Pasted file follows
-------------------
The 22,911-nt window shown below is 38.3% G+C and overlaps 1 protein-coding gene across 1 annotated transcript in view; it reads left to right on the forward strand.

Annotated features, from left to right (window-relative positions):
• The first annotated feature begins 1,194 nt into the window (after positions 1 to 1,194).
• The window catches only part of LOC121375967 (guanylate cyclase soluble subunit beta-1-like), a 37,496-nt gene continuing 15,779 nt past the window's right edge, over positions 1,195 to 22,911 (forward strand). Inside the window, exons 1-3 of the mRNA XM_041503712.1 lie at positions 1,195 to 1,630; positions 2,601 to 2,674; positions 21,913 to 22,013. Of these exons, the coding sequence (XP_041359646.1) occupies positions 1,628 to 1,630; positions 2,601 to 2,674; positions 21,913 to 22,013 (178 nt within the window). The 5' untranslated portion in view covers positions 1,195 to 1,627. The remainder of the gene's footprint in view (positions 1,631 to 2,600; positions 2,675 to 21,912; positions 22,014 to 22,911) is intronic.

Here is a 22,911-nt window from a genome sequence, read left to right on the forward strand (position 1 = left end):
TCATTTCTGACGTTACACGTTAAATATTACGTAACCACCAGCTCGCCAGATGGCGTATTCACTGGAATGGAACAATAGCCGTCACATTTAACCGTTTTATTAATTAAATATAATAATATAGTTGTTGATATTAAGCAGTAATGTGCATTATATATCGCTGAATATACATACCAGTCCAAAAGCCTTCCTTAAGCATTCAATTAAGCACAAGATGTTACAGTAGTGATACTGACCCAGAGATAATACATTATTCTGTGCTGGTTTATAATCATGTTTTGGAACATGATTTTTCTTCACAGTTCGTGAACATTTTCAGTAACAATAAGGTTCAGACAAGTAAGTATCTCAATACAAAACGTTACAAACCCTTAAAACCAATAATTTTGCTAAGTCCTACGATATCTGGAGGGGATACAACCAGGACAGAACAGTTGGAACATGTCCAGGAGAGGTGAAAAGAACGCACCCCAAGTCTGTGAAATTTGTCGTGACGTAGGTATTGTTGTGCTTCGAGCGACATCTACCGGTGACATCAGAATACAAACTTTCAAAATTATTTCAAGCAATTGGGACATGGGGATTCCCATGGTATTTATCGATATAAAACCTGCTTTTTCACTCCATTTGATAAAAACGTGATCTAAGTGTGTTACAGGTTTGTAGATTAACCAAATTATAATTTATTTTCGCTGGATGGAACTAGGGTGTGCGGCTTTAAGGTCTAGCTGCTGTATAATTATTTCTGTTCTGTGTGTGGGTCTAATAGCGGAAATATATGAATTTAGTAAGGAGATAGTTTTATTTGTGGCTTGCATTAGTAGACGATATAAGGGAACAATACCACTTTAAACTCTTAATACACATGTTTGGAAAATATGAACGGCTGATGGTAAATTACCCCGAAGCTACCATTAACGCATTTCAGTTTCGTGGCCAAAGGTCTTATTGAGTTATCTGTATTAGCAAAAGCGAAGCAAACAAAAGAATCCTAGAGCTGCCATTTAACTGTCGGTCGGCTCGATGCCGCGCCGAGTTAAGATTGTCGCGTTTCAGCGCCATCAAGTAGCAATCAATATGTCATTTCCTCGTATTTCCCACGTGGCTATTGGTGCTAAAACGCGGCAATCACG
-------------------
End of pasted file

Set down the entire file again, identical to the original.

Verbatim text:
The 22,911-nt window shown below is 38.3% G+C and overlaps 1 protein-coding gene across 1 annotated transcript in view; it reads left to right on the forward strand.

Annotated features, from left to right (window-relative positions):
• The first annotated feature begins 1,194 nt into the window (after positions 1 to 1,194).
• The window catches only part of LOC121375967 (guanylate cyclase soluble subunit beta-1-like), a 37,496-nt gene continuing 15,779 nt past the window's right edge, over positions 1,195 to 22,911 (forward strand). Inside the window, exons 1-3 of the mRNA XM_041503712.1 lie at positions 1,195 to 1,630; positions 2,601 to 2,674; positions 21,913 to 22,013. Of these exons, the coding sequence (XP_041359646.1) occupies positions 1,628 to 1,630; positions 2,601 to 2,674; positions 21,913 to 22,013 (178 nt within the window). The 5' untranslated portion in view covers positions 1,195 to 1,627. The remainder of the gene's footprint in view (positions 1,631 to 2,600; positions 2,675 to 21,912; positions 22,014 to 22,911) is intronic.

Here is a 22,911-nt window from a genome sequence, read left to right on the forward strand (position 1 = left end):
TCATTTCTGACGTTACACGTTAAATATTACGTAACCACCAGCTCGCCAGATGGCGTATTCACTGGAATGGAACAATAGCCGTCACATTTAACCGTTTTATTAATTAAATATAATAATATAGTTGTTGATATTAAGCAGTAATGTGCATTATATATCGCTGAATATACATACCAGTCCAAAAGCCTTCCTTAAGCATTCAATTAAGCACAAGATGTTACAGTAGTGATACTGACCCAGAGATAATACATTATTCTGTGCTGGTTTATAATCATGTTTTGGAACATGATTTTTCTTCACAGTTCGTGAACATTTTCAGTAACAATAAGGTTCAGACAAGTAAGTATCTCAATACAAAACGTTACAAACCCTTAAAACCAATAATTTTGCTAAGTCCTACGATATCTGGAGGGGATACAACCAGGACAGAACAGTTGGAACATGTCCAGGAGAGGTGAAAAGAACGCACCCCAAGTCTGTGAAATTTGTCGTGACGTAGGTATTGTTGTGCTTCGAGCGACATCTACCGGTGACATCAGAATACAAACTTTCAAAATTATTTCAAGCAATTGGGACATGGGGATTCCCATGGTATTTATCGATATAAAACCTGCTTTTTCACTCCATTTGATAAAAACGTGATCTAAGTGTGTTACAGGTTTGTAGATTAACCAAATTATAATTTATTTTCGCTGGATGGAACTAGGGTGTGCGGCTTTAAGGTCTAGCTGCTGTATAATTATTTCTGTTCTGTGTGTGGGTCTAATAGCGGAAATATATGAATTTAGTAAGGAGATAGTTTTATTTGTGGCTTGCATTAGTAGACGATATAAGGGAACAATACCACTTTAAACTCTTAATACACATGTTTGGAAAATATGAACGGCTGATGGTAAATTACCCCGAAGCTACCATTAACGCATTTCAGTTTCGTGGCCAAAGGTCTTATTGAGTTATCTGTATTAGCAAAAGCGAAGCAAACAAAAGAATCCTAGAGCTGCCATTTAACTGTCGGTCGGCTCGATGCCGCGCCGAGTTAAGATTGTCGCGTTTCAGCGCCATCAAGTAGCAATCAATATGTCATTTCCTCGTATTTCCCACGTGGCTATTGGTGCTAAAACGCGGCAATCACG